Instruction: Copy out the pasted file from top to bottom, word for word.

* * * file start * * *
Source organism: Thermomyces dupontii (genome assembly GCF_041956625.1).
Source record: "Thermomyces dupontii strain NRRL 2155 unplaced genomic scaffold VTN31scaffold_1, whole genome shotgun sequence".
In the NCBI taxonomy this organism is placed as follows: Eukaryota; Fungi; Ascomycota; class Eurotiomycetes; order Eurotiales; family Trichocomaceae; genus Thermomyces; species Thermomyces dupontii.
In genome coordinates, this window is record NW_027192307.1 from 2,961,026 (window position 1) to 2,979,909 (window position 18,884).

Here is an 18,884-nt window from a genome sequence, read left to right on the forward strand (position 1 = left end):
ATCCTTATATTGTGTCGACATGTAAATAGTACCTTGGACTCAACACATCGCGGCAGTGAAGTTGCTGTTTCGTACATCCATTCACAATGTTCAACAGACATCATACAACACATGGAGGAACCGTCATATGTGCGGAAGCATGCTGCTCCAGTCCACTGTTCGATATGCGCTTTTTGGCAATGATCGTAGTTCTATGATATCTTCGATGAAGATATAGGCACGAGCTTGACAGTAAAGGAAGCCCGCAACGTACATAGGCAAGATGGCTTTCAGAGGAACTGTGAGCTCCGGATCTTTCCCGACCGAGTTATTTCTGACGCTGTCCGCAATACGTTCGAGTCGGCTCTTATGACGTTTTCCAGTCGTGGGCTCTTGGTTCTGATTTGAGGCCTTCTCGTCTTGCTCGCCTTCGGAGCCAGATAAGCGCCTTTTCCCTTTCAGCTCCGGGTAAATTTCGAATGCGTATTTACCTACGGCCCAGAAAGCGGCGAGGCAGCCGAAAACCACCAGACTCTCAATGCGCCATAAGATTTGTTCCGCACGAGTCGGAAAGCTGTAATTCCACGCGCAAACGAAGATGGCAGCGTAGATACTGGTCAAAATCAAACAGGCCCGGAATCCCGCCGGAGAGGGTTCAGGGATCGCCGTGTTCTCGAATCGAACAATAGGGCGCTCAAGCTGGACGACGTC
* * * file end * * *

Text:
Source organism: Thermomyces dupontii (genome assembly GCF_041956625.1).
Source record: "Thermomyces dupontii strain NRRL 2155 unplaced genomic scaffold VTN31scaffold_1, whole genome shotgun sequence".
In the NCBI taxonomy this organism is placed as follows: Eukaryota; Fungi; Ascomycota; class Eurotiomycetes; order Eurotiales; family Trichocomaceae; genus Thermomyces; species Thermomyces dupontii.
In genome coordinates, this window is record NW_027192307.1 from 2,961,026 (window position 1) to 2,979,909 (window position 18,884).

Here is an 18,884-nt window from a genome sequence, read left to right on the forward strand (position 1 = left end):
ATCCTTATATTGTGTCGACATGTAAATAGTACCTTGGACTCAACACATCGCGGCAGTGAAGTTGCTGTTTCGTACATCCATTCACAATGTTCAACAGACATCATACAACACATGGAGGAACCGTCATATGTGCGGAAGCATGCTGCTCCAGTCCACTGTTCGATATGCGCTTTTTGGCAATGATCGTAGTTCTATGATATCTTCGATGAAGATATAGGCACGAGCTTGACAGTAAAGGAAGCCCGCAACGTACATAGGCAAGATGGCTTTCAGAGGAACTGTGAGCTCCGGATCTTTCCCGACCGAGTTATTTCTGACGCTGTCCGCAATACGTTCGAGTCGGCTCTTATGACGTTTTCCAGTCGTGGGCTCTTGGTTCTGATTTGAGGCCTTCTCGTCTTGCTCGCCTTCGGAGCCAGATAAGCGCCTTTTCCCTTTCAGCTCCGGGTAAATTTCGAATGCGTATTTACCTACGGCCCAGAAAGCGGCGAGGCAGCCGAAAACCACCAGACTCTCAATGCGCCATAAGATTTGTTCCGCACGAGTCGGAAAGCTGTAATTCCACGCGCAAACGAAGATGGCAGCGTAGATACTGGTCAAAATCAAACAGGCCCGGAATCCCGCCGGAGAGGGTTCAGGGATCGCCGTGTTCTCGAATCGAACAATAGGGCGCTCAAGCTGGACGACGTC